TS 18/460 – 515: Contracts for the transportation of convicts, naming convicts, with date and place of trial and sentence;
HO31/1: Orders of the Privy Council 1782 to 1794 contain lists of convicts for transportation;
PC 1/2715: Lists of Convicts embarked on the ship Eden to New South Wales, with correspondence, 1840;
PC 1/2716: Lists of Convicts embarked on the ship Tortoise to Van Diemen’s Land, with correspondence, 1841;
PC 1/2717: Lists of Convicts embarked on the ship Elphinstone to Van Diemen’s Land, with correspondence, 1842;
PC 1/2718: Lists of Convicts embarked on the ship Anson to Van Diemen’s Land, with correspondence, 1843;
T 1 Treasury Board papers and T 53 Treasury Money Books also contain ships’ lists of convicts who were transported.
Prison Hulk Records – records held at TNA
HO 9/1 – 15: Convict Prison Hulks: Registers
Registers of convicts in the prison hulks, 1802 to 1849, arranged by hulk name
1811 to 1843 images and indexes can be downloaded for free the TNA website
ADM 6/418, 420, 422: Registers of convicts in prison hulks, with gaolers’ reports 1814 to 1835, each indexed at ADM 6/419, 421, 423 respectively.
PCOM 2/105: Portsmouth Prison, Hampshire: registers of prisoners, nos. 1-1477 from Sept 30, 1847 to Apr 18, 1853
Images and indexes are available at www.findmypast.co.uk in series in their series England & Wales, Crime, Prisons & Punishment, 1770-1935;
PCOM 2/131 to 137: Registers of convicts on specific prison hulks from 1837 to 1860
Images and indexes are available at www.findmypast.co.uk in their series England & Wales, Crime, Prisons & Punishment, 1770-1935;
HO 8/74: Quarterly returns of convicts in prison hulks for 1842 Dec
Available at TNA only.
These records will provide details of name, age, offence committed, when and where tried, date of transfer to a ship for transportation. This essentially forms a paper trail of the convict’s movements between conviction and transportation. Many prisoners were initially held on prison hulks awaiting transportation. Not all were in fact transported. The records may not provide any additional information which may have been gained from other record discussed above however they could be used in alternative to those set out above or as confirmation of information already obtained.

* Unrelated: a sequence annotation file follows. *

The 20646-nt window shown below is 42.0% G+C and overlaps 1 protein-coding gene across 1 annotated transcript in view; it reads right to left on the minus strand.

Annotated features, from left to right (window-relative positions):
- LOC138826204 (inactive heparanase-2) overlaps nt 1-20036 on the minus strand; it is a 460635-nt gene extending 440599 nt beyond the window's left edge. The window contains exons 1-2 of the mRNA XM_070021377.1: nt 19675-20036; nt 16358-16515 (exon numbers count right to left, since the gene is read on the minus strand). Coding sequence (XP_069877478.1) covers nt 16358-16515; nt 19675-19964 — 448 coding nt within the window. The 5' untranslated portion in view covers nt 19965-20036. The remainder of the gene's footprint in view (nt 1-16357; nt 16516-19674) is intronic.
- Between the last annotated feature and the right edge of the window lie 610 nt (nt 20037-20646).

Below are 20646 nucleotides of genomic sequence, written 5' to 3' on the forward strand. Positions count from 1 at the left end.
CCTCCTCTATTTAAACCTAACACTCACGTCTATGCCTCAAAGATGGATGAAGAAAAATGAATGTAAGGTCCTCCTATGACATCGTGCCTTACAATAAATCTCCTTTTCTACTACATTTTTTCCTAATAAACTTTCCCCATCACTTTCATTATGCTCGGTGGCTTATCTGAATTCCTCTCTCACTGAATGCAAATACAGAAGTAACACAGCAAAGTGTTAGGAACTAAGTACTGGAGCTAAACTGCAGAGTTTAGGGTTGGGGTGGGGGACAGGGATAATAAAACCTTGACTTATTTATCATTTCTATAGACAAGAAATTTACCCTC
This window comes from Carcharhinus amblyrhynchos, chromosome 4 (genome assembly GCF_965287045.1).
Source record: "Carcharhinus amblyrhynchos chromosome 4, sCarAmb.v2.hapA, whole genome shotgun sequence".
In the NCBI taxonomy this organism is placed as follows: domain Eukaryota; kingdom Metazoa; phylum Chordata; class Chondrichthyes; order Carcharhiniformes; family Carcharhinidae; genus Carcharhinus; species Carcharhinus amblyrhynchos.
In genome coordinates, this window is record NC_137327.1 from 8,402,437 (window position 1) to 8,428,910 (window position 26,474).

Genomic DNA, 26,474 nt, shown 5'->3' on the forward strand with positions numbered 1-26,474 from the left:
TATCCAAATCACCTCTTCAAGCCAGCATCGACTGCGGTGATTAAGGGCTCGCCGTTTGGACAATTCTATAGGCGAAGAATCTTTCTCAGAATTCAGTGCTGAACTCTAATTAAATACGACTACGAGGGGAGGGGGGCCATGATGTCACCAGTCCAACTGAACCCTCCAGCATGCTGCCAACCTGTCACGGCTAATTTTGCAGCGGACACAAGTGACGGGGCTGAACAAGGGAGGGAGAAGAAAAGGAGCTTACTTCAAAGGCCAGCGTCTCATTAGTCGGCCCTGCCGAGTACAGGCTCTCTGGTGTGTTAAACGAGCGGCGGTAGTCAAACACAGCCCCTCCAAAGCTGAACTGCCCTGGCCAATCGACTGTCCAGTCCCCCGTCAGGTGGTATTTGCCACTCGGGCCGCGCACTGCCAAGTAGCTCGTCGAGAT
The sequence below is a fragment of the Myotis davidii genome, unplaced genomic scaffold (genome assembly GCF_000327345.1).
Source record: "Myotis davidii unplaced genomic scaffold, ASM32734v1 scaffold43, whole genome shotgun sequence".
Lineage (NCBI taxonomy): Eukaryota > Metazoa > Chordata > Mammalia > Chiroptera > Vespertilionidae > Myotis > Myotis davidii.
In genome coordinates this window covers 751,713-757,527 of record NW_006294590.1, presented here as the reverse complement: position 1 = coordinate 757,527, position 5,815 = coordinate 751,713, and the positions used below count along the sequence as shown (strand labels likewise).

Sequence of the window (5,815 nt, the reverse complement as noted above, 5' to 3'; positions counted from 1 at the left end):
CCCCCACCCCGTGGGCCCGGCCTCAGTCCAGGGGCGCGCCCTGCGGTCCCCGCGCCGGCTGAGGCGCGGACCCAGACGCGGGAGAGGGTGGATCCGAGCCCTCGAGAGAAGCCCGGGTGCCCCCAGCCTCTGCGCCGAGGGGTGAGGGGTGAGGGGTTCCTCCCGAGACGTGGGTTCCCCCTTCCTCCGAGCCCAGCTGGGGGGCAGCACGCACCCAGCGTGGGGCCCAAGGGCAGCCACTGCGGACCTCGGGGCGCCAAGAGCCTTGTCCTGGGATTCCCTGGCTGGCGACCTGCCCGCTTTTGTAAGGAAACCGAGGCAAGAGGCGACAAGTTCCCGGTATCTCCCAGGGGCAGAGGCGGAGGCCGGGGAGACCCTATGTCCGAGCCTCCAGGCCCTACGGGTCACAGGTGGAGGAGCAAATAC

Petitions for clemency and pardons
Series HO 17 and HO 18 held at TNA hold original petitions made by or on behalf of convicts asking for a revocation or reduction of their sentences. “Attached to some petitions are related papers and some returns, made by the governors of convict prisons, of convicts recommended for early release for good behaviour”.
HO 17 holds petitions made between 1819 and 1839;
HO 18 holds petitions made between 1839 and 1853.
There is an index to the petitions which can be found in HO 19 arranged alphabetically giving the reference of the original petition, the place of imprisonment and the outcome of the petition.
Petitions are most likely to include personal information regarding the convict, such as their age, family circumstances, where he lived prior to his conviction, previous good character, his occupation and any extenuating circumstances.
Once the court and/or area is known, before searching the court records it may be worth searching newspaper reports to see what further information may be gleaned about the case and the convict. Newspaper reports often include personal information about those they are reporting on, including age, occupation, where they were from, where the offence was committed and sometimes details of their family. The largest collection can be found at the British Library but there are several websites where newspapers can be searched:
Local newspapers will also be available in the local archives for the area where the trial took place.
Once you know the court your ancestor convicts’ trial was heard then the court records can be searched for more information. To be sentenced to transportation, a convict had committed a serious offence which would have been heard in either their local Assize Court or the Old Bailey/Central Criminal Court.